UNIVERSITÀ DEGLI STUDI DI MILANO Facoltà di Medicina e Chirurgia Dipartimento di Scienze Cliniche “Luigi Sacco” SCUOLA DI DOTTORATO Scienze fisiopatologiche, neuropsicologiche e assistenziali del ciclo di vita-Ciclo XXVII Tesi di Dottorato di Ricerca: Valutazione dell’accuratezza diagnostica di tre test per la Malattia di Alzheimer: Memory Binding, Free and Cued Selective Reminding Test e Dual Task Settore Scientifico Disciplinare Med – 26 Dottorando: Dr.ssa Elena SARTORIO Matricola: R09555 Tutor: Chiar.mo Prof. Claudio MARIANI Coordinatore: Chiar.mo Prof. Roberto L. WEINSTEIN Anno Accademco 2013/2014 Background and hyphothesis The main focus of current Alzheimer’s Disease (AD) research is on early diagnosis. This emphasis has led to the proposal of new research diagnostic criteria, which stress the potential role of biomarkers[Dubois B, 2014; Jack C.R. Jr, 2011 ] in diagnosing the disease in a prodromal, or even in a preclinical stage. While a considerable amount of effort is now dedicated to crucial issues about the use of biomarkers, including the standardization of CSF analysis[Molinuevo J.L, 2014] and of neuroimaging techniques [Cure F, 2014], studies on the cognitive markers are relatively scant. This is surprising, considering that the only clinical criterion supporting the use of biomarkers in subjects with cognitive complaints is the presence of an objective cognitive dysfunction, as assessed by neuropsychological tests. Of paramount importance is the assessment of memory, as the impairment in episodic memory is most commonly seen in subjects with Mild Cognitive Impairment (MCI) who subsequently progress to a diagnosis of AD dementia[Albert M.S, 2011]. Notwithstanding the obvious relevance of this point for any validation of the proposed biomarkers, it is unfortunate that no "gold standard" is available for memory testing of AD. There is clearly the need for tests that are specific for the memory dysfunction of prodromal and early AD, and that are predictive of progression to dementia. We have identified from the literature and from our own preliminary work three tests, which appear to be promising candidates to become "gold standards" for the cognitive assessment of AD. Two tests, Short Term Memory Binding Task (STMBT) and Dual Task (DT) were developed by Human Cognitive Neuroscience, Centre for Cognitive Ageing and Cognitive Epidemiology, Psychology, University of Edinburgh, UK. The first is the STMBT. The impairment of the mechanisms responsible for holding integrated objects in verbal short-term memory was shown to be selectively impaired in mild and moderate AD, in comparison to healthy ageing [Brockmole, J.R., 2008] and chronic depression in the elderly [Parra MA, 2010]. The second is the DT [Baddeley A, 1986; Baddeley A, 1991, Della Sala S, 2010]. Performance on the DT has been shown to effectively discriminate AD from healthy aging and depression [Kaschel R]. Task performance appears to be preserved in subjects with a diagnosis of MCI, suggesting that the test is suitable to map disease progression, rather than for early diagnosis [Foley J.A, 2011]. The third test is the FCSRT [Grober E,1988]. This traditional memory test has been proposed to have high predictive value for the progression of isolated disorders of memory towards AD. In particular, Dubois and colleagues [Dubois B, 2007] have claimed that episodic memory loss of the hippocampal type (characterised by a free recall deficit on testing not normalised with cueing) may be the defining feature of prodromal AD. This hypothesis is supported by a study, which indicated the predictive role of defective performance on the FCSRT on progression to dementia in subjects fulfilling the criteria for MCI [Sarazin M., 2007]. Metodologies and statistical analyses Screening procedure: All participants underwent a diagnostic protocol that included: -medical and neurological examinations, -a functional examination with Activities of Daily Living (ADL), Instrumental Acivities of Daily Living (IADL) and Clinical Dementia Rating to assess the dementia severity staging (CDR); - a depression scale Geriatric Depression Scale (GDS) for MCI group and controls; -a neuropsychological examination with the following standardized measures: 1. Global cognitive function: Minimental State Examination (MMSE) 2. Language: Token Test and semantic fluency 3. Memory: Forward Digit Span Test and story recall. 4. Executive function tests: attentional matrices and Frontal Behavioural Inventory. The Exclusion criteria are: a) organic brain pathology or organic illness affecting the brain according to the ICD-10; b)significant history of head injury; c) major systemic illnesses or medical complications, including vitamin deficiency states, thyroid disorders, and sensory disorders (i.e., blindness or deafness); d) history of drug or alcohol dependence; e) structural brain alterations that included mass lesions and hydrocephalus. The inclusion criterion is the diagnosis of dementia/Major Neurocognitive Disorder [APA, 1994] for AD sample and the diagnosis of amnestic (single or multiple-domain) MCI [Winblad B, 2004] for MCI. The samples will be composed as follows: 21 patients with mild (MMSE score equal to or higher than 21) AD dementia 21 with moderate (MMSE score 14-20) AD dementia with a typical amnestic onset [APA, 1994] and CDR > 0.5; 99 patients with MCI (24 amnestic MCI; 15 single domain MCI and 60 multi-domain MCI) with ADL 6/6; IADL lost functions ≤ 2, CDR=0.5; 52 healthy controls, aged over 65 years. Experimental procedures Participants to the study will undergo the experimental tests. The FCSRT is a paper-and-pencil test which assesses the sensitivity to cueing [Frasson P, 2011]. The STMBT (which uses the change detection paradigm) [Parra M.A, 2009] and the DT (based on the dual task paradigm) [Della Sala S, 2010] are computerized tests. Statistical analysis and results The scores on the neuropsychological battery were compared across groups using one-way ANOVA followed by Bonferroni-corrected post hoc tests. The anagraphic and neuropsychological characteristics of the studied populations are presented as follows: Subjects (N) : Control 52, MCI 99, AD 42; Age, mean (±DS): Controls 72.4 (5.3), MCI 75.5 (6.2), AD 78.5 (6.2), p <0.001; Gender, female number (%):Controls 28 (53.8), MCI 57(57.6), AD 23 (54.8), ns; Education, mean (±DS): Controls 11.4 (4.9), MCI 8.9 (4.6), AD 8.9 (4.9), p= 0,006; MMSE score, mean (±DS): Controls 28.1 (1.9), MCI 24.8 (2.9), AD 20.8 (3.4), p<0.001; Depression, n (%): Controls 7 (13.5), MCI 34 (34.3), AD 11 (26.2), p=0.023; CDR score, mean (±DS): Controls 0.0 (0.0), MCI 0.5 (0.0), AD 1.1 (0.4), p<0.001; ADL lost functions, mean (±DS):Controls 0.0 (0.1), MCI 0.2 (0.4), AD 1.0 (1.5), p<0.001; IADL lost functions, mean (±DS): Controls 0.1 (0.3),MCI 0.4 (0.8), AD 3.2 (2.1), p<0.001. We could not use the DT data in this statistical analysis because of a software errors in management of results but we are trying to retrieve the data. MCI subjects performed similarly to healthy controls but significantly better than AD patients in the condition assessing memory for shape only (STM for shape accuracy: controls 0.92 ±0.09, MCI 0.83±0.14, AD 0.72 ±0.16. Post-hoc analysis: controls vs. MCI non significant; controls vs. AD p=0.003; MCI vs. AD p=0.045) . By contrast, MCI subjects performed similarly to AD patients but significantly worse than healthy controls in the condition assessing the binding of colors and shape in memory (STM binding accuracy: controls 0.83±0.15, MCI 0.65±0.16, AD 0.58±0.12. Post-hoc analysis: controls vs. MCI p=0,006; controls vs. AD p=0,011; MCI vs. AD non significant). MCI subjects performed better than AD patients (p<0.001) and worse than healthy controls p<0.001) performing each FCSRT subitem. Discussion and conclusions STM binding is impaired in MCI. MCI subjects could not remember the temporary binding of shapes and colours to the same extent as the controls. Indeed in the condition “Memory for shape-colour binding” they performed similarly to AD patients. This raise the question as to whether STM binding deficits, which have been demonstrated to be a preclinical marker of familial AD, might also be an early marker of sporadic AD. The novelty consists in assessing the best cognitive markers for early AD with a view of identifying which, if any, could complement the currently available biomarkers. Cognitive test batteries are time-consuming [Connor D.J, 2008]. Biomarkers are still experimental, invasive (CSF analysis) or expensive (amyloid-PET) and are not available in Primary Care. The ideal marker would be targeted at cognitive impairments in AD, could be used in Primary Care and in intervention trials with minimal training, would be non-invasive, quick to administer and inexpensive. Such a test would have economic and health benefits because fewer patients would be referred for inappropriate assessments and the efficacy of interventions would be more accurately assessed. Moreover, even if FCSRT is considered a sensitive marker of early AD and it works more effi ciently than other psychometric tests in identifying those MCI subjects who will progress to dementia [Ghiretti R, 2014], it does not give any information about how different groups of patients perform the STMBT. However, while we have the FCSRT normative data for Italian population, currently they are not available yet for STMBT and we need more studies to better detect the potentiality of the test. Bibliography Albert M.S. et al. Alzheimers Dement. 2011; 7,270-9. Americal Psychiatric Association, DSM, 4th edition ed. 1994, Washington: APA. Baddeley A. et al. Q J Exp Psychol A. 1986; 38:603-18. Baddeley A.D. et al., Brain 1991; 114:2521-42. Boustani M. et al. Ann Intern Med. 2003; 138:927-37. Brockmole, J.R., et al., Psychon Bull Rev, 2008. 15:543-7. Connor D.J. and M.N. Sabbagh, J Alzheimers Dis. 2008; 15:461-4. Cure F.. et al. J Alzheimers Dis. 2014;42(1):169-82. Della Sala S. et al. Arch Clin Neuropsychol. 2010; 25:410-9. Dubois B. et al. Lancet Neurol. 2007; 6:34-46. Dubois B et al., Lancet Neurol. 2014; 13(8):757. Foley J.A. et al. Arch Clin Neuropsychol. 2011; 26:340-8. Folstein M.F et al. Journal of Psychiatric Research 1975; 12:189-198 Frasson P et al. Neurol Sci. 2011; 32:1057-1062 Grober E. et al. Neurology 1988; 38:900-3. Ghiretti R. et al. J Alzheimers Dis. 2014; 41:S30. Jack C.R. Jr. et al. Alzheimers Dement. 2011; 7:257-62. Molinuevo J.L. et al Alzheimers Dement. 2014; Kaschel R. et al. J Neurol. 2009; 256:860-8. Parra M.A. et al. Brain 2009; 132:1057-66. Parra M.A. et al. J Neurol. 2010; 257:1160-9. Parra M.A. et al. Brain 2010; 133:2702-13. Sarazin M. et al. Neurology 2007; 69:1859-67. Winblad, B., et al., J Intern Med, 2004. 256,240-6.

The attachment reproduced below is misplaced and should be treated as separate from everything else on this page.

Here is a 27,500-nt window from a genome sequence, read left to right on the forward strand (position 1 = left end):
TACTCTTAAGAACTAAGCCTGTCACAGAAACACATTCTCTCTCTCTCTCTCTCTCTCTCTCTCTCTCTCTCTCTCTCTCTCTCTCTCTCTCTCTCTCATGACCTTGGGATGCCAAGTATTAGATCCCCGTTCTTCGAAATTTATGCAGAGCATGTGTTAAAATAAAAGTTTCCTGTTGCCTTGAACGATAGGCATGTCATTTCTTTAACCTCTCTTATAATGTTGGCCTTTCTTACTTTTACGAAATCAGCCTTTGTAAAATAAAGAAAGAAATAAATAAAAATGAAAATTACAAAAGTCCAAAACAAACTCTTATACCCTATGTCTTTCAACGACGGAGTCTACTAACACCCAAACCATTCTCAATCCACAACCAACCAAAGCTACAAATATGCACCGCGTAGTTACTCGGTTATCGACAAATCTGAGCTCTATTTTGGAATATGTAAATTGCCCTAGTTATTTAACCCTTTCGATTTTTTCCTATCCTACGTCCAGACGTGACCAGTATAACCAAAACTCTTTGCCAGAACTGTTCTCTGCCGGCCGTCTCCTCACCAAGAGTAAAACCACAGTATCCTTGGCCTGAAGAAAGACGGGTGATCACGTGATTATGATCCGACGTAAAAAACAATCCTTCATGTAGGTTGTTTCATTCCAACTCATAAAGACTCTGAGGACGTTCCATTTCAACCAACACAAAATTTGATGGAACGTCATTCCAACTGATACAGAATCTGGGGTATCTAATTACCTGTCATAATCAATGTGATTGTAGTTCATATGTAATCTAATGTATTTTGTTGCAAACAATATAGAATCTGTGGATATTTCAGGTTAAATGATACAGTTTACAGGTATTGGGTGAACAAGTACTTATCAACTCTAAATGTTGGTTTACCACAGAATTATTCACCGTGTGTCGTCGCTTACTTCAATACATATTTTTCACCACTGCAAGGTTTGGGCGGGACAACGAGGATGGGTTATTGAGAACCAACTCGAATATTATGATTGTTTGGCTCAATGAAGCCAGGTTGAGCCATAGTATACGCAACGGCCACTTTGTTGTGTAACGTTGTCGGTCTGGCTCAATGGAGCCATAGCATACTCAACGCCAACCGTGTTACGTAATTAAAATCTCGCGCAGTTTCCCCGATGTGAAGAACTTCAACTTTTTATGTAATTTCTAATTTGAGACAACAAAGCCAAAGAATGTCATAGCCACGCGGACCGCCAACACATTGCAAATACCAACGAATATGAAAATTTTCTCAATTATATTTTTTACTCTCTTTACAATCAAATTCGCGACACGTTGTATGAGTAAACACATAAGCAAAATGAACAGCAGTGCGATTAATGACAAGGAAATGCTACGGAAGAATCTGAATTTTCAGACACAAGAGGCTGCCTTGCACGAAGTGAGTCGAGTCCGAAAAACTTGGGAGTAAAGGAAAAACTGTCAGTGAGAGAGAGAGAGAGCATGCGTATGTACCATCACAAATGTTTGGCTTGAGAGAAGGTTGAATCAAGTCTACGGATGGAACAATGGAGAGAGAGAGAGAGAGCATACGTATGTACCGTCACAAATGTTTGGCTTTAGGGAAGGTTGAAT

VALUTAZIONE DELL'ACCURATEZZA DIAGNOSTICA DI TRE TEST PER LA MALATTIA DI ALZHEIMER: MEMORY BINDING, FREE AND CUED SELECTIVE REMINDING E DUAL TASK / E. Sartorio ; tutor: C. Mariani ; coordinator: R. Weinstein. - Milano : Università degli studi di Milano. DIPARTIMENTO DI SCIENZE BIOMEDICHE E CLINICHE "L. SACCO", 2015 Mar 04. ((27. ciclo, Anno Accademico 2014.
|Titolo:||VALUTAZIONE DELL'ACCURATEZZA DIAGNOSTICA DI TRE TEST PER LA MALATTIA DI ALZHEIMER: MEMORY BINDING, FREE AND CUED SELECTIVE REMINDING E DUAL TASK|
|Tutor esterno:||MARIANI, CLAUDIO|
|Supervisori e coordinatori interni:||WEINSTEIN, ROBERTO LODOVICO|
|Data di pubblicazione:||4-mar-2015|
|Parole Chiave:||Alzheimer's Disease; Mild Cognitive Impairment; Visual Short Term Memory Binding; Free and Cued Selective Reminding Task|
|Settore Scientifico Disciplinare:||Settore MED/26 - Neurologia|
|Citazione:||VALUTAZIONE DELL'ACCURATEZZA DIAGNOSTICA DI TRE TEST PER LA MALATTIA DI ALZHEIMER: MEMORY BINDING, FREE AND CUED SELECTIVE REMINDING E DUAL TASK / E. Sartorio ; tutor: C. Mariani ; coordinator: R. Weinstein. - Milano : Università degli studi di Milano. DIPARTIMENTO DI SCIENZE BIOMEDICHE E CLINICHE "L. SACCO", 2015 Mar 04. ((27. ciclo, Anno Accademico 2014.|
|Digital Object Identifier (DOI):||http://dx.doi.org/10.13130/sartorio-elena_phd2015-03-04|
|Appare nelle tipologie:||Tesi di dottorato|